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COP26: What is the 'carbon budget' and what is its role in fighting climate change?

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A detail of the pilot carbon dioxide (CO2) capture plant is pictured at Amager Bakke waste incinerator in Copenhagen on June 24, 2021.
A detail of the pilot carbon dioxide (CO2) capture plant is pictured at Amager Bakke waste incinerator in Copenhagen on June 24, 2021.   -   Copyright  IDA GULDBAEK ARENTSEN / AFP
By Euronews

"Carbon budgets" is one of the most-often mentioned terms at the COP26 talks in Glasgow, but many are wondering who set them and what role they play in fighting climate change.

The carbon budget is "basically the amount of carbon we are allowed to emit in order to stay under 1.5 degrees plus," Dr. Sven Teske from the University of Technology Sydney told Euronews.

Teske, who is a research director at the university's Institute for Sustainable Futures, hopes to show that it is still possible to limit global warming to 1.5 degrees Celsius.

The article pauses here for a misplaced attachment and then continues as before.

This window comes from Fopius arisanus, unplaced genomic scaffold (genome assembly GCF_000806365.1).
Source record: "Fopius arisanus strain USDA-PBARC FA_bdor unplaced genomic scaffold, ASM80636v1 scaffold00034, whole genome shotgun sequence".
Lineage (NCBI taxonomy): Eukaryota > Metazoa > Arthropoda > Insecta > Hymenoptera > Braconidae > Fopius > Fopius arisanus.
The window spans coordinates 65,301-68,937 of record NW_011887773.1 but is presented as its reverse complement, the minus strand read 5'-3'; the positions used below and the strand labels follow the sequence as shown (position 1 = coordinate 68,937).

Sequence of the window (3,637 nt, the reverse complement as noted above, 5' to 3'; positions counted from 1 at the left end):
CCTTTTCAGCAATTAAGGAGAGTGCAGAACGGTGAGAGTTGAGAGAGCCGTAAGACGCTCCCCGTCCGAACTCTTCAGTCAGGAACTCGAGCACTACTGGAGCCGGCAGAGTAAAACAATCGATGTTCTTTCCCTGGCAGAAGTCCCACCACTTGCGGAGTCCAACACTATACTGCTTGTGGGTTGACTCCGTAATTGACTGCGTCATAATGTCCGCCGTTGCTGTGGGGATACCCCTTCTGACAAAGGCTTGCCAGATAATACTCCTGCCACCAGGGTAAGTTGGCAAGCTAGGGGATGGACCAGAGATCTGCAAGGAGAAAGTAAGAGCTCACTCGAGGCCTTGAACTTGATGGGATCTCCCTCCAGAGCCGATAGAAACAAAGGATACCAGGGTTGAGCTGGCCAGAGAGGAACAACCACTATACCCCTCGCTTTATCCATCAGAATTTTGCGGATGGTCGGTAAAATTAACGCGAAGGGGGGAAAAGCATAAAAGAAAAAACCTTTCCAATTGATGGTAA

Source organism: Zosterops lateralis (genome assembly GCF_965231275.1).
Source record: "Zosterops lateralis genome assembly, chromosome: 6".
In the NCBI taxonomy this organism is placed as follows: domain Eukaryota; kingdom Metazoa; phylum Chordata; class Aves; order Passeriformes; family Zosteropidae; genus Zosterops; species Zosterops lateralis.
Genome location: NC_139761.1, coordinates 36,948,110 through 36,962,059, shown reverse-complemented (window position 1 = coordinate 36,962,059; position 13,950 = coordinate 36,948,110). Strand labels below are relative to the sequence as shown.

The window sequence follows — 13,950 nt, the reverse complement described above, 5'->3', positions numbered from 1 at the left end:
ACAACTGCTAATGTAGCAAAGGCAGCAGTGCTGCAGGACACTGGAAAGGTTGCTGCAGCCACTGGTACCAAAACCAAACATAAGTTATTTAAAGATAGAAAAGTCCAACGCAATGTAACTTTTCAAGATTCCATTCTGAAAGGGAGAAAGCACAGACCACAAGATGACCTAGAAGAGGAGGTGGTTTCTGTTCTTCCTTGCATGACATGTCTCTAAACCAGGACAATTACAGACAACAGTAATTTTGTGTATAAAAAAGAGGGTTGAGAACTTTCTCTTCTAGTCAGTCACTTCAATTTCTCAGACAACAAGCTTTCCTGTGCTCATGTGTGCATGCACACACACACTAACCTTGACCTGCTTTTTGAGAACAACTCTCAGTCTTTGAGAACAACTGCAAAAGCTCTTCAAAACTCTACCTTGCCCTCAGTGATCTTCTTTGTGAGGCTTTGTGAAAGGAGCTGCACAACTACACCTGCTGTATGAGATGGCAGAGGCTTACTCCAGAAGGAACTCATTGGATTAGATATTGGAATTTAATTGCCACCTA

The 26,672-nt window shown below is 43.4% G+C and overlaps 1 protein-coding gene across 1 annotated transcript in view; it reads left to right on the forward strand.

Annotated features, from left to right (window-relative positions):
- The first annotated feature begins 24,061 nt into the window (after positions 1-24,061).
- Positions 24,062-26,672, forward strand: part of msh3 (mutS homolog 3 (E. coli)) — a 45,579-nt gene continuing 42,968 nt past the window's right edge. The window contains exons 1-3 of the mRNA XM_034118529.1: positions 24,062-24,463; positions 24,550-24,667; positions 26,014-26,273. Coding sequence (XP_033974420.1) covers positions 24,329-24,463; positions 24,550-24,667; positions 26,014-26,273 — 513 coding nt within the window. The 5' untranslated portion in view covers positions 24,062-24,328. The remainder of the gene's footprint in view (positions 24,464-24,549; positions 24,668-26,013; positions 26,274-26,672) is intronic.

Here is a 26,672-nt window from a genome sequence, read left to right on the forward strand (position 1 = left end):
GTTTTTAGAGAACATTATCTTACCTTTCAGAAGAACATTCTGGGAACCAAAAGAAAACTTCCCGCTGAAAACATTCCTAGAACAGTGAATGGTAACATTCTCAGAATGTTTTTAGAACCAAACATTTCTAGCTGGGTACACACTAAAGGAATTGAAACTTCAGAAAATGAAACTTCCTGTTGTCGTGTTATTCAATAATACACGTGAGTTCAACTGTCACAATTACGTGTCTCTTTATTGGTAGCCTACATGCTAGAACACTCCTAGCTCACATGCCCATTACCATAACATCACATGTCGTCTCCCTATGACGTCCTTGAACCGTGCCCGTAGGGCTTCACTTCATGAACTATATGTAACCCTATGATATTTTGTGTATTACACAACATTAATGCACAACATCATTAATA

"The international panel of climate change defined that 400 gigatonnes of CO2 can be emitted. And then we have to be at zero. Otherwise, we exceed our temperature rise by 1.5 degrees," Teske stated.

In the last two years, Teske and his team worked on a very detailed bottom-up analysis on 12 industrial and service sectors such as construction, energy, and aviation to find ways for these industries to monitor their carbon budgets and bring them down to net-zero.

"We assessed the economic development they projected, we assessed the technology they use, what kind of energy demand they have, and then we projected that with GDP, economic development, and their demand -- all those different industries and service demands into the future until 2050."

Watch the full interview with Dr. Sven Teske from the University of Technology Sydney in the video player above.